In 1982, Morris joined The Republic as lead singer. A London-based Afro-Caribbean-Latin band with leftish tendencies, they received enormous publicity from the music press including cover stories with NME and City Limits and a documentary for Granada TV. But the band was deemed too political for radio play, with the honourable exception of Capital Radio. The Republic were signed to Charlie Gillet's Oval Records Ltd and released an EP entitled Three Songs From The Republic and two singles entitled One Chance and My Spies. Success did not follow and the band split up in 1984.
Morris then sang with The Happy End, a 21-piece brass band named after Bertolt Brecht and Hans Eisler's musical play. Playing a circuit that included Brighton's Zap Club and the Edinburgh Festival Fringe, The Happy End explored protest music from Africa, Ireland and Latin America on a way that emulated Charlie Haden's Liberation Orchestra.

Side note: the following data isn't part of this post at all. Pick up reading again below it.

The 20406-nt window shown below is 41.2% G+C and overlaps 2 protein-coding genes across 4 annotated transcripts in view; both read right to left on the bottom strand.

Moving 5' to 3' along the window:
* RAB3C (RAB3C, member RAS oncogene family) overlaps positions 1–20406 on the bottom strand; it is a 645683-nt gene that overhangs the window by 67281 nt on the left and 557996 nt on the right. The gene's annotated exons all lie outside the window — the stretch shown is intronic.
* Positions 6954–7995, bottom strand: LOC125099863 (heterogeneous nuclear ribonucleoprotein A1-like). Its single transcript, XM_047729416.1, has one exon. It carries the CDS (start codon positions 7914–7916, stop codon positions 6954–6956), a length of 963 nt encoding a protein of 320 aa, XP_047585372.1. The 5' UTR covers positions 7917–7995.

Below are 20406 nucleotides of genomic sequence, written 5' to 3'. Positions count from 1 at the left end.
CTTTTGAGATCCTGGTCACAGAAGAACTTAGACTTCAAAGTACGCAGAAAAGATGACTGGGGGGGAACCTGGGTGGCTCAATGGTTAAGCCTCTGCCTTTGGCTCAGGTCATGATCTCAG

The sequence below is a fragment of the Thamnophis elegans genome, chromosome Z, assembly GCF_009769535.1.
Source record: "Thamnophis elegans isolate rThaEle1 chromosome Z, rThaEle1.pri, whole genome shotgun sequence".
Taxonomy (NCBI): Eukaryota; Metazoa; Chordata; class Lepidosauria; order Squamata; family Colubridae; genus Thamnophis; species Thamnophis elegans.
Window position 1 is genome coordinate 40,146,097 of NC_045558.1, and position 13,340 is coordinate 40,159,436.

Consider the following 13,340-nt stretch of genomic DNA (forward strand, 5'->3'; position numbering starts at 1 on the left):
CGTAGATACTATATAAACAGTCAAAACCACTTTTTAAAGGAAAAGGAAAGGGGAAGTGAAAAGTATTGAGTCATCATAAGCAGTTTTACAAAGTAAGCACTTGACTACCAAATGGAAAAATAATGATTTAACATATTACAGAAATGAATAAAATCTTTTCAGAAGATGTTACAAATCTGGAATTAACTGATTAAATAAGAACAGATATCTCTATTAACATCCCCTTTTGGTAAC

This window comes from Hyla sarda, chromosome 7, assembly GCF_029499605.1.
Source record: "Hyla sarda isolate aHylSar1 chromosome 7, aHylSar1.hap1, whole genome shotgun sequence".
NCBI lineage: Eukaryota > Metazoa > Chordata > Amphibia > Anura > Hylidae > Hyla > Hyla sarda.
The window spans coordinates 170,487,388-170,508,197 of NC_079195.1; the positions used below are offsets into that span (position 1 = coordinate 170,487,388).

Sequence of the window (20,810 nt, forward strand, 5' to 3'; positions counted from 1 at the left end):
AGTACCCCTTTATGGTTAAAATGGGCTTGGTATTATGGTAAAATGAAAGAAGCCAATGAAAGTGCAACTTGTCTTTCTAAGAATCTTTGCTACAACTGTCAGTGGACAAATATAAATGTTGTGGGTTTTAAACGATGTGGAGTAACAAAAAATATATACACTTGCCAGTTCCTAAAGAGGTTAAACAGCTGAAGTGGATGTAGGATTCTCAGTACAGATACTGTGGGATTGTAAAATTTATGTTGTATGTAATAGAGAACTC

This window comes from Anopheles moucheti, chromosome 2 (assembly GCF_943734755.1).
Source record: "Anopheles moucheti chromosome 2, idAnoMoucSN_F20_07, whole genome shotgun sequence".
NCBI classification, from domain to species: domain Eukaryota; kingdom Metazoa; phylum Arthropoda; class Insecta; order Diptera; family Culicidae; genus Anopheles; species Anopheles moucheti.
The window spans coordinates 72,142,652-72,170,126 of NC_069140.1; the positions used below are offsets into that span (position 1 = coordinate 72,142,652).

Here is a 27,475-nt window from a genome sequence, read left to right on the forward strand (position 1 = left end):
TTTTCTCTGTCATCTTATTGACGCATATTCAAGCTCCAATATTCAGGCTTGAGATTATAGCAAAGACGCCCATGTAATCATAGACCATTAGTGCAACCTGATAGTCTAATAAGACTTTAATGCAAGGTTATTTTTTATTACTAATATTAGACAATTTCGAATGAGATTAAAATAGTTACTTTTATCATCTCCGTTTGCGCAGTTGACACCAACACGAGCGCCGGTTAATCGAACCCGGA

Morris explored her more theatrical side on Brecht/Eisler's There's Nothing Quite Like Money from The Happy End and Pirate Jenny from The Rise and Fall of the City of Mahogonnay.
The Happy End released two albums on the Cooking Vinyl label with Morris. Following a successful Edinburgh run in 1986, Morris then decamped to chart success with The Communards.
Morris found fame initially with the Communards, who are best known for their hit "Don't Leave Me This Way". Morris featured prominently on many Communards tracks, her low vocal range contrasting with Jimmy Somerville's falsetto. She has also recorded as a solo artist, releasing albums since 1989. These have enjoyed most popularity in Italy and Greece.
With The Happy End